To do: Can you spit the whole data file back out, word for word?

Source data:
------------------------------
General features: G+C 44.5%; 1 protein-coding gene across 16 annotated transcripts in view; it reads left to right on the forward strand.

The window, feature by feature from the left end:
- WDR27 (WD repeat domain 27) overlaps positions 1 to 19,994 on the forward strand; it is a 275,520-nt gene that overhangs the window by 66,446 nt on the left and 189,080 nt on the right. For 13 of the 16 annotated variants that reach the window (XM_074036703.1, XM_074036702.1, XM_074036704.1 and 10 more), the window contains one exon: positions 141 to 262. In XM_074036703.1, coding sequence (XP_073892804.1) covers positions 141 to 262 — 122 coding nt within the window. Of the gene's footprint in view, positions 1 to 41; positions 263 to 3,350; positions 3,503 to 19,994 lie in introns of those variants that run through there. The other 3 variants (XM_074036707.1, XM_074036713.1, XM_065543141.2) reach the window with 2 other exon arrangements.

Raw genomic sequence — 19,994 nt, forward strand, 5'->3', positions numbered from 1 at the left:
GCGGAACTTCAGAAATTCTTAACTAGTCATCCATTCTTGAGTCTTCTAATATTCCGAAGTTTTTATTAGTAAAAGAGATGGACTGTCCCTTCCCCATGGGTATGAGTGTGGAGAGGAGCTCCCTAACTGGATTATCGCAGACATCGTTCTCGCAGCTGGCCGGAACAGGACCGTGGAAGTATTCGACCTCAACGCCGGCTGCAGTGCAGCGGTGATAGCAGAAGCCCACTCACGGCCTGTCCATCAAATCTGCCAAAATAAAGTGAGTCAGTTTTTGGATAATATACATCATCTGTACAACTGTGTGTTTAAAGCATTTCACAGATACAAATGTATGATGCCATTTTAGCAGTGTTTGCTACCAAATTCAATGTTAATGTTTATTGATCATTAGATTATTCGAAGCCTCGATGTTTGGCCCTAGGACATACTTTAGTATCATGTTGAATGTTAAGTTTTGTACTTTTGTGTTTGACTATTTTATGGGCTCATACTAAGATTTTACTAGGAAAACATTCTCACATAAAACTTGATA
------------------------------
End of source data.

General features: G+C 44.5%; 1 protein-coding gene across 16 annotated transcripts in view; it reads left to right on the forward strand.

The window, feature by feature from the left end:
- WDR27 (WD repeat domain 27) overlaps positions 1 to 19,994 on the forward strand; it is a 275,520-nt gene that overhangs the window by 66,446 nt on the left and 189,080 nt on the right. For 13 of the 16 annotated variants that reach the window (XM_074036703.1, XM_074036702.1, XM_074036704.1 and 10 more), the window contains one exon: positions 141 to 262. In XM_074036703.1, coding sequence (XP_073892804.1) covers positions 141 to 262 — 122 coding nt within the window. Of the gene's footprint in view, positions 1 to 41; positions 263 to 3,350; positions 3,503 to 19,994 lie in introns of those variants that run through there. The other 3 variants (XM_074036707.1, XM_074036713.1, XM_065543141.2) reach the window with 2 other exon arrangements.

Raw genomic sequence — 19,994 nt, forward strand, 5'->3', positions numbered from 1 at the left:
GCGGAACTTCAGAAATTCTTAACTAGTCATCCATTCTTGAGTCTTCTAATATTCCGAAGTTTTTATTAGTAAAAGAGATGGACTGTCCCTTCCCCATGGGTATGAGTGTGGAGAGGAGCTCCCTAACTGGATTATCGCAGACATCGTTCTCGCAGCTGGCCGGAACAGGACCGTGGAAGTATTCGACCTCAACGCCGGCTGCAGTGCAGCGGTGATAGCAGAAGCCCACTCACGGCCTGTCCATCAAATCTGCCAAAATAAAGTGAGTCAGTTTTTGGATAATATACATCATCTGTACAACTGTGTGTTTAAAGCATTTCACAGATACAAATGTATGATGCCATTTTAGCAGTGTTTGCTACCAAATTCAATGTTAATGTTTATTGATCATTAGATTATTCGAAGCCTCGATGTTTGGCCCTAGGACATACTTTAGTATCATGTTGAATGTTAAGTTTTGTACTTTTGTGTTTGACTATTTTATGGGCTCATACTAAGATTTTACTAGGAAAACATTCTCACATAAAACTTGATA